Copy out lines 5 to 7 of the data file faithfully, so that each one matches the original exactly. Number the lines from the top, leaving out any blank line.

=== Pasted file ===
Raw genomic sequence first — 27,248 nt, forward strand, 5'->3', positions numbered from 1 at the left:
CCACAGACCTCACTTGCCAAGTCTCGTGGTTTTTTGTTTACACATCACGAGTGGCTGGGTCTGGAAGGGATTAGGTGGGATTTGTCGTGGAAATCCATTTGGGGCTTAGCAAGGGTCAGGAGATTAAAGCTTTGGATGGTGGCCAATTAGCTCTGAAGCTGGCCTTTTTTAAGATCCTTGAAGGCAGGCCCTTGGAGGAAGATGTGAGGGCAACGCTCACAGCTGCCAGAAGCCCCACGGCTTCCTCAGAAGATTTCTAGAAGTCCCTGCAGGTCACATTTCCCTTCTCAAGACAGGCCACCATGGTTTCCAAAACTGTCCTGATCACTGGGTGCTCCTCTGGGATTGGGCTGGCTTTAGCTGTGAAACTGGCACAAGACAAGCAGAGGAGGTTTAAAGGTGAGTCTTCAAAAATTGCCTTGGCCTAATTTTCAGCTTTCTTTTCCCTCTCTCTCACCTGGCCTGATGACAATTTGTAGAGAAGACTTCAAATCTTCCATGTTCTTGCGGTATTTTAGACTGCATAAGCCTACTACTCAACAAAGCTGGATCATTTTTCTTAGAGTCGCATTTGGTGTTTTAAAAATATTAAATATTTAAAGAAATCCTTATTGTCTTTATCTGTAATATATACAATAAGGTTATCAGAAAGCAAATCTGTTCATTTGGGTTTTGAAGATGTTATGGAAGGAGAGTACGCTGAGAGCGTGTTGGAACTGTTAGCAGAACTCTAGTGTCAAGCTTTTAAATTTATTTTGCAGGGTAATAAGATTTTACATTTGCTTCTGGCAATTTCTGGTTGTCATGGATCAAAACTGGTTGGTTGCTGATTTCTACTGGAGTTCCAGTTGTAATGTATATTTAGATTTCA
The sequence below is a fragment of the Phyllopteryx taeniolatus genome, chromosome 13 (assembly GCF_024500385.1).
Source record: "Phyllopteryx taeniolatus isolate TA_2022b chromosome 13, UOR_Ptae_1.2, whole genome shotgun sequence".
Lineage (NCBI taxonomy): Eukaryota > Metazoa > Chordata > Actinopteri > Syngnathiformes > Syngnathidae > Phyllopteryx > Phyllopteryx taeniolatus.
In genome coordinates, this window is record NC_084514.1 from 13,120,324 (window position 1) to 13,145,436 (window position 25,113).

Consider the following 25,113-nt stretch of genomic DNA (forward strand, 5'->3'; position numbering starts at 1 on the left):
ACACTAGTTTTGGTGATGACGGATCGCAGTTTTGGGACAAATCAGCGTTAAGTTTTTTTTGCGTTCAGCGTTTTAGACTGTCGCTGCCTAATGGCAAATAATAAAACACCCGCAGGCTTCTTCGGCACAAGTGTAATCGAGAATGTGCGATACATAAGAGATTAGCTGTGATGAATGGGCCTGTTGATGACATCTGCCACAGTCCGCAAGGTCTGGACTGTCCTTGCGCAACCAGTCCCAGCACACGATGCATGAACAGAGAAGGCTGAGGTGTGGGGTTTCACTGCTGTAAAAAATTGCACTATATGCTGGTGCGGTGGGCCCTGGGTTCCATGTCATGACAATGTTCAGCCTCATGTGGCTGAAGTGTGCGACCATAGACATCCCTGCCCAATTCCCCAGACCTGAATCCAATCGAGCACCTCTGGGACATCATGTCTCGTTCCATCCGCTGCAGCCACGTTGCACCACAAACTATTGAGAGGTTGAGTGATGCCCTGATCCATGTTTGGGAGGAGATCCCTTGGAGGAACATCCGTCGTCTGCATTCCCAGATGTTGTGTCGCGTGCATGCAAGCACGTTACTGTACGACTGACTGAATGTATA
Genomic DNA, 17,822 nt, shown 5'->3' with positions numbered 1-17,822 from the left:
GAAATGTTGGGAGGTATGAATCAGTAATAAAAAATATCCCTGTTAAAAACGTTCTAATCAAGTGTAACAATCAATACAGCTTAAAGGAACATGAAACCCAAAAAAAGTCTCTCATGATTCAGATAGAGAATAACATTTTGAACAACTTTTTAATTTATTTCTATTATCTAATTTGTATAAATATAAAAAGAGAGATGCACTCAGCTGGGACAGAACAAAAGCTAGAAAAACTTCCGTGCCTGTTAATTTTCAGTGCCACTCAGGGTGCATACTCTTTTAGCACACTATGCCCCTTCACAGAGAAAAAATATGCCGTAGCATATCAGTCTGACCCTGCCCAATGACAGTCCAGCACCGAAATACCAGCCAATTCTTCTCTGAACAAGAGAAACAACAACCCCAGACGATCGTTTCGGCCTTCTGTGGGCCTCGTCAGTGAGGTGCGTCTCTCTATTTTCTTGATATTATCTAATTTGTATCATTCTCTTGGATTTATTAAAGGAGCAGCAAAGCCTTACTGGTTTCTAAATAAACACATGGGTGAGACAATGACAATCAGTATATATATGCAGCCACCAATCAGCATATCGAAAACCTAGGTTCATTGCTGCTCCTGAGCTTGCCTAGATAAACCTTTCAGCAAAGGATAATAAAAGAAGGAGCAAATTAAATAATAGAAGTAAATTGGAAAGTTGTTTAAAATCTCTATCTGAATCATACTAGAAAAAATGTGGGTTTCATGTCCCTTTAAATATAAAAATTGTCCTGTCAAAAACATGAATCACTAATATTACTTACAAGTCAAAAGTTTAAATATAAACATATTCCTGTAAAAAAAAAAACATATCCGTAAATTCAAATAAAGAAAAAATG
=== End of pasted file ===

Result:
Lineage (NCBI taxonomy): Eukaryota > Metazoa > Chordata > Actinopteri > Syngnathiformes > Syngnathidae > Phyllopteryx > Phyllopteryx taeniolatus.
In genome coordinates, this window is record NC_084514.1 from 13,120,324 (window position 1) to 13,145,436 (window position 25,113).

Consider the following 25,113-nt stretch of genomic DNA (forward strand, 5'->3'; position numbering starts at 1 on the left):